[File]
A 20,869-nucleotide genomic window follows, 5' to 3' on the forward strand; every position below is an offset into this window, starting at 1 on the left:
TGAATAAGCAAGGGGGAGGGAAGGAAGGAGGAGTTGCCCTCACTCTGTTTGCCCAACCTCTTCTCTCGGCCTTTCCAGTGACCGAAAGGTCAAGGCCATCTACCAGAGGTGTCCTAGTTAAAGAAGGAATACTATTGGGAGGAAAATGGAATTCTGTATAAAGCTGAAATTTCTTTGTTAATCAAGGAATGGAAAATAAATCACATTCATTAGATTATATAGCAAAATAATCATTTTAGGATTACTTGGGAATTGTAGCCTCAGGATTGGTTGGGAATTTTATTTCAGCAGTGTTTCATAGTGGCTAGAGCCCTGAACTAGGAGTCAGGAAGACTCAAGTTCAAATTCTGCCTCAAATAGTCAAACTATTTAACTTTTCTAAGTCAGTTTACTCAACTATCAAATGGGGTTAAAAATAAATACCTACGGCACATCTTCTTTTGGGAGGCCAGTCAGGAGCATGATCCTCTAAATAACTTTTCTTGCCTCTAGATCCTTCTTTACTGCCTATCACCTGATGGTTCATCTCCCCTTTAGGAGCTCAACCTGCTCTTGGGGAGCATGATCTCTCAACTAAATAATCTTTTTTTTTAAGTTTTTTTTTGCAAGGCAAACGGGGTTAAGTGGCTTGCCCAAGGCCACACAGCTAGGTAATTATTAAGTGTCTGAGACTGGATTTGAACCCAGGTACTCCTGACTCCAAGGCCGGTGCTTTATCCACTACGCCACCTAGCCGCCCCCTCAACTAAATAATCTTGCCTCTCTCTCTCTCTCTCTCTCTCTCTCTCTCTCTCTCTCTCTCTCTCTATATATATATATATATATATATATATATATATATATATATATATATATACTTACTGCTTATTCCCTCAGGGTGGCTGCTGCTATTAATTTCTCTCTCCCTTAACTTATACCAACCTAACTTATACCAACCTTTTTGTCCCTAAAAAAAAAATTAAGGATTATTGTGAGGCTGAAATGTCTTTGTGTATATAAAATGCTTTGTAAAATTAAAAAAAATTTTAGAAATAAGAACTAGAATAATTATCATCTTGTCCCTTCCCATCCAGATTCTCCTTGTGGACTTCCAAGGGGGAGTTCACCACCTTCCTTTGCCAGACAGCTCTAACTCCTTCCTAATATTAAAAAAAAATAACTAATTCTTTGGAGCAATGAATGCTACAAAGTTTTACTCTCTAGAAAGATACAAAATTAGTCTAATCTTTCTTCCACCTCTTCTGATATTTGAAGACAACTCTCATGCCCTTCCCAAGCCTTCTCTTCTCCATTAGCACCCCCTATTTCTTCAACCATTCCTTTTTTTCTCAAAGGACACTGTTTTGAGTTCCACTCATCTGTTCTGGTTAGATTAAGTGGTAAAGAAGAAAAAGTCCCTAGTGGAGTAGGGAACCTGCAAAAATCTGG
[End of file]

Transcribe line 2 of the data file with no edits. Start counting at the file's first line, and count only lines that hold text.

TGAATAAGCAAGGGGGAGGGAAGGAAGGAGGAGTTGCCCTCACTCTGTTTGCCCAACCTCTTCTCTCGGCCTTTCCAGTGACCGAAAGGTCAAGGCCATCTACCAGAGGTGTCCTAGTTAAAGAAGGAATACTATTGGGAGGAAAATGGAATTCTGTATAAAGCTGAAATTTCTTTGTTAATCAAGGAATGGAAAATAAATCACATTCATTAGATTATATAGCAAAATAATCATTTTAGGATTACTTGGGAATTGTAGCCTCAGGATTGGTTGGGAATTTTATTTCAGCAGTGTTTCATAGTGGCTAGAGCCCTGAACTAGGAGTCAGGAAGACTCAAGTTCAAATTCTGCCTCAAATAGTCAAACTATTTAACTTTTCTAAGTCAGTTTACTCAACTATCAAATGGGGTTAAAAATAAATACCTACGGCACATCTTCTTTTGGGAGGCCAGTCAGGAGCATGATCCTCTAAATAACTTTTCTTGCCTCTAGATCCTTCTTTACTGCCTATCACCTGATGGTTCATCTCCCCTTTAGGAGCTCAACCTGCTCTTGGGGAGCATGATCTCTCAACTAAATAATCTTTTTTTTTAAGTTTTTTTTTGCAAGGCAAACGGGGTTAAGTGGCTTGCCCAAGGCCACACAGCTAGGTAATTATTAAGTGTCTGAGACTGGATTTGAACCCAGGTACTCCTGACTCCAAGGCCGGTGCTTTATCCACTACGCCACCTAGCCGCCCCCTCAACTAAATAATCTTGCCTCTCTCTCTCTCTCTCTCTCTCTCTCTCTCTCTCTCTCTCTCTCTCTATATATATATATATATATATATATATATATATATATATATATATATATACTTACTGCTTATTCCCTCAGGGTGGCTGCTGCTATTAATTTCTCTCTCCCTTAACTTATACCAACCTAACTTATACCAACCTTTTTGTCCCTAAAAAAAAAATTAAGGATTATTGTGAGGCTGAAATGTCTTTGTGTATATAAAATGCTTTGTAAAATTAAAAAAAATTTTAGAAATAAGAACTAGAATAATTATCATCTTGTCCCTTCCCATCCAGATTCTCCTTGTGGACTTCCAAGGGGGAGTTCACCACCTTCCTTTGCCAGACAGCTCTAACTCCTTCCTAATATTAAAAAAAAATAACTAATTCTTTGGAGCAATGAATGCTACAAAGTTTTACTCTCTAGAAAGATACAAAATTAGTCTAATCTTTCTTCCACCTCTTCTGATATTTGAAGACAACTCTCATGCCCTTCCCAAGCCTTCTCTTCTCCATTAGCACCCCCTATTTCTTCAACCATTCCTTTTTTTCTCAAAGGACACTGTTTTGAGTTCCACTCATCTGTTCTGGTTAGATTAAGTGGTAAAGAAGAAAAAGTCCCTAGTGGAGTAGGGAACCTGCAAAAATCTGG